Reflecting the power of the conservative movement within the Republican Party, a gathering of 300 GOP liberals and moderates here has become a no man's land for prospective presidential candidates.

Leaders of the Republican Mainstream Committee -- closely tied to the Ripon Society and counting six senators and 11 House members on its board -- complained angrily today that leading presidential prospects were scared away by conservative threats.

"This is the politics of coercion," Rep. Jim Leach (Iowa), the chairman of both the Mainstream group and the Ripon Society, said. "It's the political equivalent of book burning."

Only one presidential prospect, former Delaware governor Pierre S. du Pont IV, has agreed to come, but apparently he aims as much to attack the Mainstream Committee as to seek support.

Aides said that before du Pont addresses the meeting Saturday, he will attend a news conference called by conservatives to denounce the Mainstream Committee's views. He will be joined by Max Hugel, former deputy director of the Central Intelligence Agency; Rep. Henry J. Hyde (R-Ill.) and leaders of a local conservative group, the United Republicans of Illinois.

"We are going to hold a rebuttal," Steven Baer, executive director of the United Republicans, said. "We are going to call into question their presumption, some might say their arrogance, in labeling themselves the mainstream center of the Republican Party. Their smoke screen will be blown away."

Leach, in an interview, said the staffs of at least three potential presidential candidates "were warned that a press conference denouncing all the participants would be held if they arrived." He declined to name these candidates or the persons making the threats.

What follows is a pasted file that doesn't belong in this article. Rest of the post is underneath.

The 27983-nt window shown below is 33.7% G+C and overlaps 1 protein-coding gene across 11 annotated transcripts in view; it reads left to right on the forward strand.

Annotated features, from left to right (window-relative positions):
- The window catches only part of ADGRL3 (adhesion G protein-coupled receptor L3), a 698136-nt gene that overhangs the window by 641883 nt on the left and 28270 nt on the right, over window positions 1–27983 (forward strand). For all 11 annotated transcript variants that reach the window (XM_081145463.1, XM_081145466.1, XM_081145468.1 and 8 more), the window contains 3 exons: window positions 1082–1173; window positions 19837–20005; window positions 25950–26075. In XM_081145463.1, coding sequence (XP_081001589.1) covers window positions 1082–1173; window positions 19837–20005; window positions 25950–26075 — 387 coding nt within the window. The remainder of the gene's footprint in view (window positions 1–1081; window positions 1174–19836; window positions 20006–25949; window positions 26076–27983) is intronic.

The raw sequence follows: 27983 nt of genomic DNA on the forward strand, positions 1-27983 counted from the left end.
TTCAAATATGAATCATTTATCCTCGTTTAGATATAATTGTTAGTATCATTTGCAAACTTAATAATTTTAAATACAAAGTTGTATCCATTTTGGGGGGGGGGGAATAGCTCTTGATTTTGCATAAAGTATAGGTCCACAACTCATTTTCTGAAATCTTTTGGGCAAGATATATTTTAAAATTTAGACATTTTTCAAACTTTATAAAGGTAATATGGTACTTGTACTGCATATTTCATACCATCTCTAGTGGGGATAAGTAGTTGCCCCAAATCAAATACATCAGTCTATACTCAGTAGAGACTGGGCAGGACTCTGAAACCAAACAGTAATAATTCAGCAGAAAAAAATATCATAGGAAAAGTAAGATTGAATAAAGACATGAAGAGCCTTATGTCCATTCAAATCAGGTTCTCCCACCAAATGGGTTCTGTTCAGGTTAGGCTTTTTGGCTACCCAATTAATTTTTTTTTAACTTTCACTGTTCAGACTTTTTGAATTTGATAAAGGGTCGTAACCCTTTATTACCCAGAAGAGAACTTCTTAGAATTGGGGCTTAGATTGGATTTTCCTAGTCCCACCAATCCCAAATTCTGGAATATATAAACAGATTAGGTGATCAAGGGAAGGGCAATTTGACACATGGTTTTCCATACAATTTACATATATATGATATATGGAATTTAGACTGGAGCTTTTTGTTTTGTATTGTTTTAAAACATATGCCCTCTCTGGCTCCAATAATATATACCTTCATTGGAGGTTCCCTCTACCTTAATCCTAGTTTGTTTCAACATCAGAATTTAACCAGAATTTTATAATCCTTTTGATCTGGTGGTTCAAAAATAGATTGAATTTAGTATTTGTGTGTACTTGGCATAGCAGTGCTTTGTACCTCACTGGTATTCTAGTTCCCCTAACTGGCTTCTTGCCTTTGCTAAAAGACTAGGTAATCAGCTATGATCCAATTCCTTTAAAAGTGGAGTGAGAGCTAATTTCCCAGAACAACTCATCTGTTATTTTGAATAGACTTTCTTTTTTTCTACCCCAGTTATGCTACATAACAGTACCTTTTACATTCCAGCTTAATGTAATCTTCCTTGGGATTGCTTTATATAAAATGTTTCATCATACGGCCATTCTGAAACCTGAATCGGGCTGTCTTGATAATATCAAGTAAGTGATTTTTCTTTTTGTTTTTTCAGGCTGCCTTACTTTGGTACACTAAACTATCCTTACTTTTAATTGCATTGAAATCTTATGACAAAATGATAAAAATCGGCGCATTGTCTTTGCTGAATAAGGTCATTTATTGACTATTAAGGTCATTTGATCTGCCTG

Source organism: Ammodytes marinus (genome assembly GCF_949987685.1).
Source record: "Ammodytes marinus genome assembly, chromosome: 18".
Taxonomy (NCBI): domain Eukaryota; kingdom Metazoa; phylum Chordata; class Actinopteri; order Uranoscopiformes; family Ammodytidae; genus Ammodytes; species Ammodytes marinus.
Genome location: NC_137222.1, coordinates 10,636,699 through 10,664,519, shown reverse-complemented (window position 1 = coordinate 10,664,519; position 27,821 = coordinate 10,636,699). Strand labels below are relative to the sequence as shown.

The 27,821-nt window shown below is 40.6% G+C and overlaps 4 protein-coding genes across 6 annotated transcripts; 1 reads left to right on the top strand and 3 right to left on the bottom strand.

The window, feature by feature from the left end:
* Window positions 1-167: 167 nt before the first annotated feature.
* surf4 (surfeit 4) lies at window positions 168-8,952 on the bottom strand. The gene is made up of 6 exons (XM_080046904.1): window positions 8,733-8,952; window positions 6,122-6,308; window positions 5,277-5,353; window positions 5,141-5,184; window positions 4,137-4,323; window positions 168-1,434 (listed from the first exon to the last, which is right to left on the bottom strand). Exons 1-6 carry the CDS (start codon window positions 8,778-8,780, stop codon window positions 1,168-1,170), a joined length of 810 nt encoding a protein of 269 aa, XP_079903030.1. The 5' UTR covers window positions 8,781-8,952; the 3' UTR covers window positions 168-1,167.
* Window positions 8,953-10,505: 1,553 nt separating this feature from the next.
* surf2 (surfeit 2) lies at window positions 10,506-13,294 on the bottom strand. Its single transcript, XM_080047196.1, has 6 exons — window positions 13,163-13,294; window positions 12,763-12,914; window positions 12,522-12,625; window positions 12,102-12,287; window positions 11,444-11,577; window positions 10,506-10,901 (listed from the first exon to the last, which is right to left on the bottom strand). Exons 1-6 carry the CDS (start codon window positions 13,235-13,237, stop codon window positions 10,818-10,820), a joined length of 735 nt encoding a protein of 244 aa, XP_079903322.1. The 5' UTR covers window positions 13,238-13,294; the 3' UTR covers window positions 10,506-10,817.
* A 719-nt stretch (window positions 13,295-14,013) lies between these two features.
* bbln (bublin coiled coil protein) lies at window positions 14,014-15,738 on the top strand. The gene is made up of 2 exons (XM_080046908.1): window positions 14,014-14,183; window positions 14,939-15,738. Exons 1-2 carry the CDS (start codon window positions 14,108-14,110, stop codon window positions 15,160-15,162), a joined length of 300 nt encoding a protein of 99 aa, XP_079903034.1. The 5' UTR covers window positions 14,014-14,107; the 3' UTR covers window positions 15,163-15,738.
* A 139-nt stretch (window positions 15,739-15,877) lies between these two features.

Baer said he knew of no attempts to "torpedo" the conference and that, if asked, he would have advised prospective candidates to attend and tell the Mainstream Committee "to stick to the straight and narrow." Conservatives sources in Washington, however, said they had attempted to discourage participation in the conference.

The staff of Senate Majority Leader Robert J. Dole (Kan.) expressed some interest in attending, but then backed off. David Keene, a Dole consultant, dismissed the group as "generic Republicans" who don't become Democrats only because "their grandfathers would turn over in their graves."

John Buckley, press secretary to Rep. Jack Kemp (R-N.Y.), said Kemp will be speaking this weekend at the Michigan Conservative Union, "a far more effective use of Congressman Kemp's time."

Last June, Vice President Bush was the keynote speaker at a Ripon Society event that raised $225,000. Ever since, conservatives have criticized him for helping revive that group.

The absence here of all the prospects except du Pont is in sharp contrast to most significant Republican gatherings, where it is hard to keep such politicians away.

The gathering itself is, however, a sharp contrast to most GOP meetings. Among the participants are spokesmen for such groups as People for the American Way, the Sierra Club and Common Cause.

Leach defended the use of "mainstream" to describe his group, saying that the "average Republican supports the Equal Rights Amendment, supports a nuclear freeze . . . is opposed to aid to the contras and is antiapartheid."